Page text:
Keith Jarrett (piano, Pakistani flute, percussion), Dewey Redman (tenor sax, musette, maracas), Charlie Haden (bass), Paul Motian (drums, percussion),

Guilherme Franco (percussion)

.

Composed by Keith Jarrett

.

Recorded: New York, June 1975

Albumcoverkeithjarrett-mysteries

Rating: 100/100 (learn more)

To my ears, Keith Jarrett's American Quartet, which featured Jarrett, Redman, Haden and Motian and played throughout the first half of the 1970s, took some of the musical concepts pioneered by Ornette Coleman and brought them to new places. There's a free-flowing, organic quality to this music that had a huge influence on my approach to composition and group improvisation.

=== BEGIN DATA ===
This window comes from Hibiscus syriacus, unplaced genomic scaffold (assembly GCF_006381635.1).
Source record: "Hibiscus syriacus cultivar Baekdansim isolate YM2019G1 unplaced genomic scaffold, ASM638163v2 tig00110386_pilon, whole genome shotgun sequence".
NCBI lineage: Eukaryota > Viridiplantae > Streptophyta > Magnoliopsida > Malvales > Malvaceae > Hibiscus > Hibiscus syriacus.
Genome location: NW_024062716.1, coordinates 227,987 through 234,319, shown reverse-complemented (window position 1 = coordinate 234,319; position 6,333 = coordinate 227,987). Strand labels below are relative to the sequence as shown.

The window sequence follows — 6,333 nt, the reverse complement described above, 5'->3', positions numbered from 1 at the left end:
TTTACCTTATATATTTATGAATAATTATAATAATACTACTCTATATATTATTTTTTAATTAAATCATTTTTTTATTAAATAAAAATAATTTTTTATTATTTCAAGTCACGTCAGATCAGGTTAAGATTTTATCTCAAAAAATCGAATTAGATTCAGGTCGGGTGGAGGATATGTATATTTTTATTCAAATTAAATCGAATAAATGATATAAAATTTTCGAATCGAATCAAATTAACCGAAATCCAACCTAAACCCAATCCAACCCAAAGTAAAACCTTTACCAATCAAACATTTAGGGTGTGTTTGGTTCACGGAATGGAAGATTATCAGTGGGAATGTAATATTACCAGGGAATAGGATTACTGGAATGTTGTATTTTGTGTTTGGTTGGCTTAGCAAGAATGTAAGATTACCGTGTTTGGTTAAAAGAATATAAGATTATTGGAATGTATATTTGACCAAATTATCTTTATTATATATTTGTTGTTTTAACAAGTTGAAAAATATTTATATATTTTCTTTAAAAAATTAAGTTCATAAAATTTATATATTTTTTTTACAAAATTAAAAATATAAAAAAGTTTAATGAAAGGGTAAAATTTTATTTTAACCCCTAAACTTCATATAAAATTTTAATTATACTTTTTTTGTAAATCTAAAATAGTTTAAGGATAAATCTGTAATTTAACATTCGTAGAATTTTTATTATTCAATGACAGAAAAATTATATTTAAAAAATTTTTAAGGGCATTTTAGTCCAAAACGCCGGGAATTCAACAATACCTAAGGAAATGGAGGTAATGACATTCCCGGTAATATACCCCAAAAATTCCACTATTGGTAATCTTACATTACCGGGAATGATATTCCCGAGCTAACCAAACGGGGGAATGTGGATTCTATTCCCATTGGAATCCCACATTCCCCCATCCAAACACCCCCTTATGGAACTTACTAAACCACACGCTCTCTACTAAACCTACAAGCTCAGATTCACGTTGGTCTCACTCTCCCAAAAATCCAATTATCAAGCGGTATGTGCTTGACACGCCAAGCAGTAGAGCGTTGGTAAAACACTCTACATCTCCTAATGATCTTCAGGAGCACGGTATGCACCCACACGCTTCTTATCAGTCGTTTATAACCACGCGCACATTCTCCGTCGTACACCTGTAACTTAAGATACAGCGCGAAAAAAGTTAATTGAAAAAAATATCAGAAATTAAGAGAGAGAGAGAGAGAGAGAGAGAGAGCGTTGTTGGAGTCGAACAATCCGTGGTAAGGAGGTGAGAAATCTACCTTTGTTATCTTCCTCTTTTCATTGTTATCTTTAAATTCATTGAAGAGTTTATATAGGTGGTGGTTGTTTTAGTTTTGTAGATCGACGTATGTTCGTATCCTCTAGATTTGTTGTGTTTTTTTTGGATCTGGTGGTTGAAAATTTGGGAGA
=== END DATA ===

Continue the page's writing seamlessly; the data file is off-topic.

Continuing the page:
Reviewer: Ben Allison (for Desert Island Dozens)


Thelonious Monk: Rhythm-a-Ning

Track

Rhythm-a-Ning

Artist

Thelonious Monk (piano)

CD

Thelonious in Action – Live at the Five Spot (Riverside 12-262)

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Musicians:

Thelonious Monk (piano), Johnny Griffin (tenor sax), Ahmed Abdul-Malik (bass), Roy Haynes (drums).

Composed by Thelonious Monk

.

Recorded: live at the Five Spot Café, New York, August 7, 1958

Albumcovertheloniousmonk-theloniousinaction

Rating: 100/100 (learn more)

Monk had a huge influence on me as a composer and player. This album gives us some insight into what it might have been like to hear him play live. I never had the chance. Although not one of my favorite tunes (considering the depth and genius of his catalog), this track highlights some of music's most brilliant artists throwing down in a little club. A treasured peek into jazz history.